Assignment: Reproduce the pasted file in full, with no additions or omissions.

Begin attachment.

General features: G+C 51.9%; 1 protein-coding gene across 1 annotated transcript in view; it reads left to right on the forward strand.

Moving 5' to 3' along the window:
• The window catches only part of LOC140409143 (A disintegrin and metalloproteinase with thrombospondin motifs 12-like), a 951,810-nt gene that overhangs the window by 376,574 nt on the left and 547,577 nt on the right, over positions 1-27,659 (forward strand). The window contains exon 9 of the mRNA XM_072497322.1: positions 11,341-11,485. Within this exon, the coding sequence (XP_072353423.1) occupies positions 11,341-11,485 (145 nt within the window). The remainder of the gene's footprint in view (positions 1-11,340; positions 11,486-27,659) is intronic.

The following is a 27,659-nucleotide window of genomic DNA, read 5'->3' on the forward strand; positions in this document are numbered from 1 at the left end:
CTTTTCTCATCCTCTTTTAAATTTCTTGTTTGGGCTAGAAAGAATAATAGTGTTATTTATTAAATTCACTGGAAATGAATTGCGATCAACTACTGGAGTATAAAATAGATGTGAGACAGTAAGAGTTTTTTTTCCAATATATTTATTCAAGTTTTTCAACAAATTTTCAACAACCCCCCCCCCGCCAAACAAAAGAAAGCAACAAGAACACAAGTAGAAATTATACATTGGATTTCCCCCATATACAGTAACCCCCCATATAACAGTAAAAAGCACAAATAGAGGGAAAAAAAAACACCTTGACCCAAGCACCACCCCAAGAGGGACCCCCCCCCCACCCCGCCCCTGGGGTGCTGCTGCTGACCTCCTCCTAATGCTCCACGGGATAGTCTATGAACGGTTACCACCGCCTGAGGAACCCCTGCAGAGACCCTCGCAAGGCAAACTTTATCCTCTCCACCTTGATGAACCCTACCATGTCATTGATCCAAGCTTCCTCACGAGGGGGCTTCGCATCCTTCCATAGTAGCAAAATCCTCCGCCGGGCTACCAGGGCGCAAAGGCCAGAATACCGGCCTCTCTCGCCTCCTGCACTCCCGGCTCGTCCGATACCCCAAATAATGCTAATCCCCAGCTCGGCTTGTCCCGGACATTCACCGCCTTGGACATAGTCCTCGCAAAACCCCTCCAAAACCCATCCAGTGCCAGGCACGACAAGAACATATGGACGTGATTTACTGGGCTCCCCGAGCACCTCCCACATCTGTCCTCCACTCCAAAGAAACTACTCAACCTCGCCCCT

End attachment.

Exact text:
General features: G+C 51.9%; 1 protein-coding gene across 1 annotated transcript in view; it reads left to right on the forward strand.

Moving 5' to 3' along the window:
• The window catches only part of LOC140409143 (A disintegrin and metalloproteinase with thrombospondin motifs 12-like), a 951,810-nt gene that overhangs the window by 376,574 nt on the left and 547,577 nt on the right, over positions 1-27,659 (forward strand). The window contains exon 9 of the mRNA XM_072497322.1: positions 11,341-11,485. Within this exon, the coding sequence (XP_072353423.1) occupies positions 11,341-11,485 (145 nt within the window). The remainder of the gene's footprint in view (positions 1-11,340; positions 11,486-27,659) is intronic.

The following is a 27,659-nucleotide window of genomic DNA, read 5'->3' on the forward strand; positions in this document are numbered from 1 at the left end:
CTTTTCTCATCCTCTTTTAAATTTCTTGTTTGGGCTAGAAAGAATAATAGTGTTATTTATTAAATTCACTGGAAATGAATTGCGATCAACTACTGGAGTATAAAATAGATGTGAGACAGTAAGAGTTTTTTTTCCAATATATTTATTCAAGTTTTTCAACAAATTTTCAACAACCCCCCCCCCGCCAAACAAAAGAAAGCAACAAGAACACAAGTAGAAATTATACATTGGATTTCCCCCATATACAGTAACCCCCCATATAACAGTAAAAAGCACAAATAGAGGGAAAAAAAAACACCTTGACCCAAGCACCACCCCAAGAGGGACCCCCCCCCCACCCCGCCCCTGGGGTGCTGCTGCTGACCTCCTCCTAATGCTCCACGGGATAGTCTATGAACGGTTACCACCGCCTGAGGAACCCCTGCAGAGACCCTCGCAAGGCAAACTTTATCCTCTCCACCTTGATGAACCCTACCATGTCATTGATCCAAGCTTCCTCACGAGGGGGCTTCGCATCCTTCCATAGTAGCAAAATCCTCCGCCGGGCTACCAGGGCGCAAAGGCCAGAATACCGGCCTCTCTCGCCTCCTGCACTCCCGGCTCGTCCGATACCCCAAATAATGCTAATCCCCAGCTCGGCTTGTCCCGGACATTCACCGCCTTGGACATAGTCCTCGCAAAACCCCTCCAAAACCCATCCAGTGCCAGGCACGACAAGAACATATGGACGTGATTTACTGGGCTCCCCGAGCACCTCCCACATCTGTCCTCCACTCCAAAGAAACTACTCAACCTCGCCCCT